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Lieutenant Richard Bayly
(12th Regiment):

Description of the Assault on 4 May 1799

"... After a month's continual fighting and hardships, a breach was reported practicable on the 3rd of May, and the following day was appointed for the storm. Towards evening the troops selected on this interesting occasion moved slowly down to the trenches, under the command of Baird. For nights and days had the troops suffered from excess of fatigue, up to their knees in water, and exposed to the fierce rays of the sun, fired at and rocketted from every direction, and subjected to continual alarms. We were, therefore, all rejoiced at the speedy prospect of a glorious termination to our incessant sufferings, advancing with all that animation and buoyant spirit so characteristic of British soldiers on the eve of a brilliant attack. At one o'clock p.m., on the 4th inst., Baird, taking out his watch, exclaimed: "The time has expired!" and leaped on the parapet of the trenches, exclaiming in a loud voice: "Now, my brave boys, follow me!" The enemy were at this moment quietly intent on their culinary preparations for dinner, and we experienced little loss, until we were floundering on the rocky bed of the river, when the men began to fall fast. All who were wounded were inevitably drowned in a second afterwards. One step the water scarcely covered the foot; the next we were plunged headlong into an abyss of fathoms deep. Thus scrambling over, the column at length reached the ascent of the breach, where numerous flankers who had preceded us were lying stretched on their backs, killed and wounded, some of the gallant officers waving their swords and cheering our men on. We dashed forward, and the top of the breach was soon crowned by our intrepid lads, and the British flag hoisted. But this was for a moment only. A sudden, sweeping fire from the inner wall came like a lightning blast, and exterminated the living mass. Others crowded from behind, and again the flag was planted. At this time General Baird was discovered on the ramparts. On observing a deep, dry, rocky ditch of sixty feet deep, and an inner wall covered with the troops of the enemy, he exclaimed: "Good God! I did not expect this!" His presence of mind did not desert him; he gave his directions in those cool, decided terms that a great man in the hour of danger and emergency knows so intuitively how to assume, and we were soon charging to the right and left of the breach along the ramparts of the outer wall. In the left attack, Tippoo was himself defending the traverses with the best and bravest of his troops. This impediment caused a sudden halt, but my gallant friend Woodhall impetuously rushed down a rugged confined pathway into the ditch, and ascended the second or inner wall, by an equally difficult road, mounted to the summit, followed by his company, the Light Infantry of the 12th. Ere he attained a footing, he had clasped a tuft of grass with his left hand, and was on the point of surmouinting the difficulty, when a fierce Mussulman, with a curved, glittering scimitar, made a stroke at his head, which completely cut the bearskin from his helmet, without further injury. Woodhall retaliated, separating the calf of the fellow's leg from the bone. He fell, and the gallant Light Bob was on the rampart in a moment, surrounded by a host of the enemy, whom, with the assistance of his company, he soon drove before him, thus relieving General Baird and his column on the outer wall from the destructive fire from the interior rampart, thereby saving hundreds of lives. How far this deviation from orders can be justified may be subject for discussion, but a brave man does not often reflect on consequences, when assured that an energetic movement on his part will probably ensure a certain victory and the preservation of a multitude of his fellow-soldiers. Tippoo finding his troops fired on from the inner ramparts, hastened to the Sallyport. Here Woodhall and his men were already in the interior of the town, prepared for the recontre, and a sharp firing ensued. The gateway was filled to the very top of the arch with dead and dying. The column under Baird had pursued the flying enemy to the Sallyport, and whilst Woodhall was bayoneting and firing in the front, they were also attacked in the rear. The body of Tippoo was afterwards amongst this promiscuous heap of slain. Neither Woodhall nor his men obtained a single article of plunder on the occasion, but a private of the 74th Regiment secured a very valuable armlet, which was sold to Doctor Mein of that corps for a few hundred rupees. It was ultimately discovered to be worth seventy or eighty thousand pounds. The doctor purchased the man's discharge, and settled him in Scotland on 100 pension per annum. The fortress now became one wild scene of plunder and confusion, but poor Woodhall and his men were appointed to extinguish the flames of some burning houses in the vicinity of the grand magazine of gunpowder, which, had it ignited, would have blown the whole garrison, friends and foes, into the air. He performed this arduous duty effectually, and although first in the town, his company were the only part of the regiment who did not reap any pecuniary reward for such daring heroism. The rest of the troops had filled their muskets, caps, and pockets with zechins, pagodas, rupees, and ingots of gold. One of our grenadiers, by name Platt, deposited in my hands, to the amount of fifteen hundred pounds' worth of the precious metals, which in six months afterwards he had dissipated in drinking, horse-racing, cock-fighting, and gambling.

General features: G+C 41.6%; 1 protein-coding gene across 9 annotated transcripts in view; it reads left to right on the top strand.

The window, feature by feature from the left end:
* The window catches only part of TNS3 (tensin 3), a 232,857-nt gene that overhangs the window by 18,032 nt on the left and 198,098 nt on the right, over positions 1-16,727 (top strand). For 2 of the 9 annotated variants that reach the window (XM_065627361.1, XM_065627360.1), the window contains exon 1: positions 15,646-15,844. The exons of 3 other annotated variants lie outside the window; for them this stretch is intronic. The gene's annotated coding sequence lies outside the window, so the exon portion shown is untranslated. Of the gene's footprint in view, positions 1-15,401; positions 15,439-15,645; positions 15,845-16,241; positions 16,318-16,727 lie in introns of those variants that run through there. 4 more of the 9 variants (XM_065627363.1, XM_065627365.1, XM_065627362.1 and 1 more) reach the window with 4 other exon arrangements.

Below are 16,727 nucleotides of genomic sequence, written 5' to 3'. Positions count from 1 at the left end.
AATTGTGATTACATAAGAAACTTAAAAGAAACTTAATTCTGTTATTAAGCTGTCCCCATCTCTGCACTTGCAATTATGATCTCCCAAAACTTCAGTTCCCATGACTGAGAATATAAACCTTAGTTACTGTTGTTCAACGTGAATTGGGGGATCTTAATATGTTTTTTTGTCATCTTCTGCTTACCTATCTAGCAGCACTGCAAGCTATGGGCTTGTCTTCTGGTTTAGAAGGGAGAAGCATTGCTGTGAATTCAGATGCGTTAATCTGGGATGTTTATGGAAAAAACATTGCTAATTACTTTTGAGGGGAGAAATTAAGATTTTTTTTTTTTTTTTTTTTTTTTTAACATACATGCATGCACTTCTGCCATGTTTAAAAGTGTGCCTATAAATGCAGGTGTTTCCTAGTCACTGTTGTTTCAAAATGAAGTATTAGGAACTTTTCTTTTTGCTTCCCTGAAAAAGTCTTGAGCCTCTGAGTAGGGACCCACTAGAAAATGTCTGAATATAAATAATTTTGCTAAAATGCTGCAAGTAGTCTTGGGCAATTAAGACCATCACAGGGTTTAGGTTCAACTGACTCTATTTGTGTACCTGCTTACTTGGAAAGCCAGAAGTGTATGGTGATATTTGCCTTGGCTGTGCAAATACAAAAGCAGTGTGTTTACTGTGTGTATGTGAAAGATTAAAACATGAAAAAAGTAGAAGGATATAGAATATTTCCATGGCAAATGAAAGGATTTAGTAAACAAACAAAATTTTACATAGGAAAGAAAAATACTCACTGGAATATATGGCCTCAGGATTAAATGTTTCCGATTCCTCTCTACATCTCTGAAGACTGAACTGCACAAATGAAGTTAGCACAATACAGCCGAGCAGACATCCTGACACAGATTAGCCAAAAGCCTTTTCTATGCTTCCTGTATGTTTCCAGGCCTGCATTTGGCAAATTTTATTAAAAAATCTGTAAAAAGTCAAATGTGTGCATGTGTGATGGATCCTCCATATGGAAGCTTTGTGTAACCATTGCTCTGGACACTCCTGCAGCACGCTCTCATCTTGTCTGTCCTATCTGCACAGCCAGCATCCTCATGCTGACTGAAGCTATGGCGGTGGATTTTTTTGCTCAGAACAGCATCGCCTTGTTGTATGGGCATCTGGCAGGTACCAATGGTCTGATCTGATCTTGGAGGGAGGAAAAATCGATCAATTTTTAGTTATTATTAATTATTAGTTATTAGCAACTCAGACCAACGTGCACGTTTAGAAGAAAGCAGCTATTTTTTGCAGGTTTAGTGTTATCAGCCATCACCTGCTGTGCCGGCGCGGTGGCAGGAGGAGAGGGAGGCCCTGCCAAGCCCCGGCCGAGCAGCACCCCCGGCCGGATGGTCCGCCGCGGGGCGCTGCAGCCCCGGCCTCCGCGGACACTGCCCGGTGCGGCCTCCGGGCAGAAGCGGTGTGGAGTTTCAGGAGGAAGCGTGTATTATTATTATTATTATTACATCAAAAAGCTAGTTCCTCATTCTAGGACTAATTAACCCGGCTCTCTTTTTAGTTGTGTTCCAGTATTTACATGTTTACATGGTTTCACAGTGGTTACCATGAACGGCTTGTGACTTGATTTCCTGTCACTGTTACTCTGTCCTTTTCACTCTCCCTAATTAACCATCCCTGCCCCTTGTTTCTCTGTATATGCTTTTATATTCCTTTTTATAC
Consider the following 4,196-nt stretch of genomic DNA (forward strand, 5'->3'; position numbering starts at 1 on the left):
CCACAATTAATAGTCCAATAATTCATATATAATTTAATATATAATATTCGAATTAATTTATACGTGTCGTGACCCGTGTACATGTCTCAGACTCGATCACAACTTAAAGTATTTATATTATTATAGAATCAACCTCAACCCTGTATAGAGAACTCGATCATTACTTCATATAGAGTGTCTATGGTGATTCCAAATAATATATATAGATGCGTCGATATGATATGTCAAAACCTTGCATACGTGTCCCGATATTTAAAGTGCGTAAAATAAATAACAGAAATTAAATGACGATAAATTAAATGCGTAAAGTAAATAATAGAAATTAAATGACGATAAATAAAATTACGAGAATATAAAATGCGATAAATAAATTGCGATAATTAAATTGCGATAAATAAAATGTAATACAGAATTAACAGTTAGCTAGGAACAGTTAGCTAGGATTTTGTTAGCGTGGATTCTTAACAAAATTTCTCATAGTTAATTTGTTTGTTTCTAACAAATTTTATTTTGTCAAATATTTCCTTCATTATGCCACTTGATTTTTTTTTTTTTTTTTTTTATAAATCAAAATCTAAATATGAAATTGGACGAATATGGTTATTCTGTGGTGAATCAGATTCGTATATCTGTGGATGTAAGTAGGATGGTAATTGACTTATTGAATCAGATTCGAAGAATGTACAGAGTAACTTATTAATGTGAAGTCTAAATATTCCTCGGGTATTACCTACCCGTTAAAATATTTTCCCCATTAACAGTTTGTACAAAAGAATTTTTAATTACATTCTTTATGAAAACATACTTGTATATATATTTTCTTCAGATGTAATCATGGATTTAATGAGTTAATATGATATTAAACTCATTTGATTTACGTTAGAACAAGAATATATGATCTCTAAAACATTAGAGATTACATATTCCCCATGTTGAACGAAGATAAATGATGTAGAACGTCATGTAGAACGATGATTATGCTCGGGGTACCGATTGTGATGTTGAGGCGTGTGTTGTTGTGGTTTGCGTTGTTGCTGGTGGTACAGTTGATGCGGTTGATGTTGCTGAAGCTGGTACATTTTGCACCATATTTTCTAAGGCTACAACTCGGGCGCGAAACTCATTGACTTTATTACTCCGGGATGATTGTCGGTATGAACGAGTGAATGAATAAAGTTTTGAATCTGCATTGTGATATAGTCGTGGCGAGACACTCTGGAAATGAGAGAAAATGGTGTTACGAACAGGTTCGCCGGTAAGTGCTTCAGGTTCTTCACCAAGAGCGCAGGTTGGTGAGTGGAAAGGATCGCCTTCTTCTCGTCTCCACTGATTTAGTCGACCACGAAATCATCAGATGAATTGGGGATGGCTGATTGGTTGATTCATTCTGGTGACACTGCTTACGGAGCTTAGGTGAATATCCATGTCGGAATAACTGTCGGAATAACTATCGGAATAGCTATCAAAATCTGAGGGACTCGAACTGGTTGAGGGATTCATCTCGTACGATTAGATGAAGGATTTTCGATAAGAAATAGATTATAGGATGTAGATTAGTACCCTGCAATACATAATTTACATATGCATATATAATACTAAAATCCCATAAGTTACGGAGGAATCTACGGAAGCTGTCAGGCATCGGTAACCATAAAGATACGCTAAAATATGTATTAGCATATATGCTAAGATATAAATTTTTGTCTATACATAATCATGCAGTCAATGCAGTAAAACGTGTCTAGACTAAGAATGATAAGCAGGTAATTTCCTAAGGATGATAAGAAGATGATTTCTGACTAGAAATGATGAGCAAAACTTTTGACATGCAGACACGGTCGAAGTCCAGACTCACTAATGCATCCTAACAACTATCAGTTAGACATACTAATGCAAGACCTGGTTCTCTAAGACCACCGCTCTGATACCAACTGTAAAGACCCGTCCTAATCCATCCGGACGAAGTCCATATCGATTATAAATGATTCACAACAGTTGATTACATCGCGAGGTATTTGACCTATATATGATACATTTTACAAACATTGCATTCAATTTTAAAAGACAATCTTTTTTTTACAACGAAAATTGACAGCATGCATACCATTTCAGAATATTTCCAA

Tranquillity was scarcely restored in the Fort, when the honourable Colonel Wellesley was sent in to take the command, to the great dismay and indignation of General Baird, who had felicitated himself on the certain command of this acquisition of his gallantry; but he was superseded, and at once delivered over to Wellesley the important fortress of Seringapatam to his future guidance, who next day hung up eighteen poor Sepoys, found in the act of plunder, contrary to his orders..."

Source:
Bayly, R. Diary of Colonel Bayly 12th Regiment :1796-1803. London: Army and Navy Co-Operative Society, 1896 pp. 92-94.